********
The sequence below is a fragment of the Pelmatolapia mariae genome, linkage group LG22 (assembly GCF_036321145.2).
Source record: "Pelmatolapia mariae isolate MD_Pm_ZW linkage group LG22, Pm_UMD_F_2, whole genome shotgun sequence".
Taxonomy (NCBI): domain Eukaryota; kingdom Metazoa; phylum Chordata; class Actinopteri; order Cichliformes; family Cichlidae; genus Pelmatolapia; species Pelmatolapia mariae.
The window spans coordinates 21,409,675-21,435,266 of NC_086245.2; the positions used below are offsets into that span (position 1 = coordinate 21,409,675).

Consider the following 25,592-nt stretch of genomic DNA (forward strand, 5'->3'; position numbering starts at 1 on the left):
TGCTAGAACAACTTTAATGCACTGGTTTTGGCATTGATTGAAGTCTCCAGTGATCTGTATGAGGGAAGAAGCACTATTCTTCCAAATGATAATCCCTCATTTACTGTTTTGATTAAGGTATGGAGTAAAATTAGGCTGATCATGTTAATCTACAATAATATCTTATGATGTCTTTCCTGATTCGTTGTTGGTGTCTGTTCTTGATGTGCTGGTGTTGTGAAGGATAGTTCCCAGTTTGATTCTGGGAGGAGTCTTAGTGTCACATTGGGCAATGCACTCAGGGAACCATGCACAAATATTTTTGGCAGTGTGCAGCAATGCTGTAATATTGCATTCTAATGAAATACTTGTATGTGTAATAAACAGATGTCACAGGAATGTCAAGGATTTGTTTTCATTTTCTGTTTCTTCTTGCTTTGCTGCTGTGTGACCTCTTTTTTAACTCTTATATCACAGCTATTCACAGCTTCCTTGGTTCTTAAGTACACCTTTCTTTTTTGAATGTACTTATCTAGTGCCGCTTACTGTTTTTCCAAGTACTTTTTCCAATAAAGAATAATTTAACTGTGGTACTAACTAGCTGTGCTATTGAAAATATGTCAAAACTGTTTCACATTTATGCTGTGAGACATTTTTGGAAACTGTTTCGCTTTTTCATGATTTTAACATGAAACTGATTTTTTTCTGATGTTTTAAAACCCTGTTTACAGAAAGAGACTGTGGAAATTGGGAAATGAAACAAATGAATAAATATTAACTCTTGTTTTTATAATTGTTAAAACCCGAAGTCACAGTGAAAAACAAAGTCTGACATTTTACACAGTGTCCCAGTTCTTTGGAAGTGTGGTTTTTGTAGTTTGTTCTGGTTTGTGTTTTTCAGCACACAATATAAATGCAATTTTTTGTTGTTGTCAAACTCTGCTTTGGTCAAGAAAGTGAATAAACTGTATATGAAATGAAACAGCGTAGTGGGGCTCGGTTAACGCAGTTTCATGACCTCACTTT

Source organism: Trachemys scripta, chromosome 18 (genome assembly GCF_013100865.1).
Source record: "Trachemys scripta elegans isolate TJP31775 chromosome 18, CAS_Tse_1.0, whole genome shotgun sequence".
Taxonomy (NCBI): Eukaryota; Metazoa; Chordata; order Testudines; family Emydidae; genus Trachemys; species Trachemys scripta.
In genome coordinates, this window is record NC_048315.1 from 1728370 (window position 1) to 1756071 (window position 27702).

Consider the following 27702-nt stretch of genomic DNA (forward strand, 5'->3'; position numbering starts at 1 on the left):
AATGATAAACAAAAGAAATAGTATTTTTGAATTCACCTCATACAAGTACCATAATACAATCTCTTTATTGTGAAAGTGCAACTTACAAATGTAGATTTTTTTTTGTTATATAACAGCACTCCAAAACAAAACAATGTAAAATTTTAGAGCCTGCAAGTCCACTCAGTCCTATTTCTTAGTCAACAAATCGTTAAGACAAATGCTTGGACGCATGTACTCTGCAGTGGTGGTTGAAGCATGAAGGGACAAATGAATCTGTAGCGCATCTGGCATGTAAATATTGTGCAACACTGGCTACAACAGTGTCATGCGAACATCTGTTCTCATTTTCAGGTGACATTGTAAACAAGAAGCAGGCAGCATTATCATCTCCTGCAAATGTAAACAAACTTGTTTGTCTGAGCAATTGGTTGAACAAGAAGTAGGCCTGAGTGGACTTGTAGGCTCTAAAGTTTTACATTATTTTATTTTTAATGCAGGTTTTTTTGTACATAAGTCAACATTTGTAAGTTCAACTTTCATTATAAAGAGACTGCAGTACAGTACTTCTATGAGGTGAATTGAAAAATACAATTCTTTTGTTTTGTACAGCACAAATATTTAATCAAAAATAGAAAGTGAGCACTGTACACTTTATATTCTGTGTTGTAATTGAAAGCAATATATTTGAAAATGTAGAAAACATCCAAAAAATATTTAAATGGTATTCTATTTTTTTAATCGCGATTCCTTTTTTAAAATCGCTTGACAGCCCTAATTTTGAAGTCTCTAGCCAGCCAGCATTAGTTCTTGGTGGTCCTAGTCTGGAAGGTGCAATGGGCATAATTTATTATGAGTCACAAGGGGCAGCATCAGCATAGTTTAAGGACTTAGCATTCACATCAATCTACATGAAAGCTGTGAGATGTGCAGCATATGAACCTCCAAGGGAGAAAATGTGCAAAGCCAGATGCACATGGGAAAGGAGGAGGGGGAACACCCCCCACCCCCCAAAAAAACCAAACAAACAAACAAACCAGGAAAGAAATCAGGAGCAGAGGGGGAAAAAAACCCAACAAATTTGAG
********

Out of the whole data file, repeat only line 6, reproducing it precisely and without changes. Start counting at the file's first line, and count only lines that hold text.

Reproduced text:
TGCTAGAACAACTTTAATGCACTGGTTTTGGCATTGATTGAAGTCTCCAGTGATCTGTATGAGGGAAGAAGCACTATTCTTCCAAATGATAATCCCTCATTTACTGTTTTGATTAAGGTATGGAGTAAAATTAGGCTGATCATGTTAATCTACAATAATATCTTATGATGTCTTTCCTGATTCGTTGTTGGTGTCTGTTCTTGATGTGCTGGTGTTGTGAAGGATAGTTCCCAGTTTGATTCTGGGAGGAGTCTTAGTGTCACATTGGGCAATGCACTCAGGGAACCATGCACAAATATTTTTGGCAGTGTGCAGCAATGCTGTAATATTGCATTCTAATGAAATACTTGTATGTGTAATAAACAGATGTCACAGGAATGTCAAGGATTTGTTTTCATTTTCTGTTTCTTCTTGCTTTGCTGCTGTGTGACCTCTTTTTTAACTCTTATATCACAGCTATTCACAGCTTCCTTGGTTCTTAAGTACACCTTTCTTTTTTGAATGTACTTATCTAGTGCCGCTTACTGTTTTTCCAAGTACTTTTTCCAATAAAGAATAATTTAACTGTGGTACTAACTAGCTGTGCTATTGAAAATATGTCAAAACTGTTTCACATTTATGCTGTGAGACATTTTTGGAAACTGTTTCGCTTTTTCATGATTTTAACATGAAACTGATTTTTTTCTGATGTTTTAAAACCCTGTTTACAGAAAGAGACTGTGGAAATTGGGAAATGAAACAAATGAATAAATATTAACTCTTGTTTTTATAATTGTTAAAACCCGAAGTCACAGTGAAAAACAAAGTCTGACATTTTACACAGTGTCCCAGTTCTTTGGAAGTGTGGTTTTTGTAGTTTGTTCTGGTTTGTGTTTTTCAGCACACAATATAAATGCAATTTTTTGTTGTTGTCAAACTCTGCTTTGGTCAAGAAAGTGAATAAACTGTATATGAAATGAAACAGCGTAGTGGGGCTCGGTTAACGCAGTTTCATGACCTCACTTT